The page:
from Liz Gilbert
Letter from New York City
Wednesday, September 12, 2001 5:01 AM EDT
New York City
Dear Ones -
It's the middle of the night here in New York, a city which doesn't generally sleep even under the best of circumstances and which is certainly lying awake tonight. I have walked and ridden my bike around the city today. I have seen both rivers, which are still there. I have seen the hollow mushroom cloud where the longest arms of my city's beautiful skyline once reached to the clouds. I have seen the stunned crowds on the streets at 10:30 AM and the erie emptiness at 10:30 PM. The city is quiet now except for the sirens from the tireless emergency vehicles. But the city is still here. That's primarily what I want to tell you tonight. We are still here -- horrified and stunned and shaken -- but still here.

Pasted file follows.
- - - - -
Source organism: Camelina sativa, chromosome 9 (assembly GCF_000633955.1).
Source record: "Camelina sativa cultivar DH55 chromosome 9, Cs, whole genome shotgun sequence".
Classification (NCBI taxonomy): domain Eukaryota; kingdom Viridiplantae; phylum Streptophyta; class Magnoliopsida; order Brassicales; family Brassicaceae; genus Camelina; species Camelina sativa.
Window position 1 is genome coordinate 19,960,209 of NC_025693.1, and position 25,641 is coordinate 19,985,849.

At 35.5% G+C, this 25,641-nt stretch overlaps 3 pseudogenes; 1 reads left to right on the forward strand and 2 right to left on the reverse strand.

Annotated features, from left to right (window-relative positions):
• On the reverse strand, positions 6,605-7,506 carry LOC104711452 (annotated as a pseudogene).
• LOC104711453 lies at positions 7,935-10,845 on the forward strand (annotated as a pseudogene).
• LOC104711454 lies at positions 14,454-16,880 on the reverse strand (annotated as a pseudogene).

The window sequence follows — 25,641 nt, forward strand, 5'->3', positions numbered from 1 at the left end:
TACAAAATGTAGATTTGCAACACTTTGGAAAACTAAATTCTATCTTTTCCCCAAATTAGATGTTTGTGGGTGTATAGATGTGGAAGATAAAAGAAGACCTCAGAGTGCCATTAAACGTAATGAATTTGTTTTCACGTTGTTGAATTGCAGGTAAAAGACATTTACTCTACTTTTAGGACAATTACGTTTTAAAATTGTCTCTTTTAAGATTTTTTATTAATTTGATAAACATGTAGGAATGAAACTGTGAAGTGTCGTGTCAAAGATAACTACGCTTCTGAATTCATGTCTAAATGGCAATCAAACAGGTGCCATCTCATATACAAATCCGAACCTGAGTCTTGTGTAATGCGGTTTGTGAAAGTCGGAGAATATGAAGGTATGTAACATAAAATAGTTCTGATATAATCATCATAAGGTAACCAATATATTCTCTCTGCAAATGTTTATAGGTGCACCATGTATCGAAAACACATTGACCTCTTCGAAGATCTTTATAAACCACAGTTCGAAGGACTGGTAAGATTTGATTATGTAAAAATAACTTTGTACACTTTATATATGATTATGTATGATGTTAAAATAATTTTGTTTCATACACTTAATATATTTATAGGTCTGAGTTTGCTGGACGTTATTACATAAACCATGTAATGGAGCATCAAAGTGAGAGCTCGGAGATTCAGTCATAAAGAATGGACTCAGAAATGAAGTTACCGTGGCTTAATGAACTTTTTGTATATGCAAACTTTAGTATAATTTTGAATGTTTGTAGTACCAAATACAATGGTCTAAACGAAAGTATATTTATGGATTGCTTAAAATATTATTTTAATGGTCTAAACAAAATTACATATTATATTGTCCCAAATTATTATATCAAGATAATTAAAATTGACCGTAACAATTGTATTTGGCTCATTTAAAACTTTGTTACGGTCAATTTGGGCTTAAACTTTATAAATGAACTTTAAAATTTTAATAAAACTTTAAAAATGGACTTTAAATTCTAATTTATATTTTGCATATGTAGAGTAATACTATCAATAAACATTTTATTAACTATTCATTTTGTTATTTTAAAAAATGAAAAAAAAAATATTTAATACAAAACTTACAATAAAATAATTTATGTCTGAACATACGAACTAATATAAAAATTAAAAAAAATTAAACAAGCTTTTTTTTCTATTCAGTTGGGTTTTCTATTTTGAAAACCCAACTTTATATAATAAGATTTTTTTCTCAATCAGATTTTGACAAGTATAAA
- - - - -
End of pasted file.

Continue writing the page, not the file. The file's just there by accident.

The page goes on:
I've been thinking today about a joke I heard a New York comic deliver years ago, after the first World Trade Center bombing. He said, "These terrorists tried to blow up the World Trade Center because they wanted to send a shock wave through New Yorkers. Hell, that's not how to send a shock wave through New Yorkers -- we walk around expecting stuff like that to happen half time anyhow. If you really wanna send a shock wave through New Yorkers, come to our city in the middle of the night and finish up all the construction work on the Queensborough Bridge -- that'll shock us, for real." Gallows humor, yes, but there is something to it. Namely, that even in the midst of this unspeakable tragedy, New Yorkers still insist on being...New Yorkers. An endless crowd of busy, bossy, thoroughly engaged, sarcastic but somehow holy wisecrakers. Which means that the life force does not stop, refuses to stop, cannot stop. The homeless are still out there tonight, picking up spent cigarettes off the street and jonesing for a cup of coffee. The subways and busses have inched back to life. Young recruits from the Police Academy -- dressed in their grey almost-cop uniforms -- stand in every intersection, keeping traffic organized and reminding the dazed civilians who sometimes simply stop moving in the crosswalks that the laws of gravity and physics don't stop just because of an appalling act of terrorism, so move it along, people. Storefronts are closed everywhere, but not universally -- there seems to be one deli and one pizza joint open on every block, and these places have become shelters and churches, where people come to find both food and comfort. The real churches are still open, too.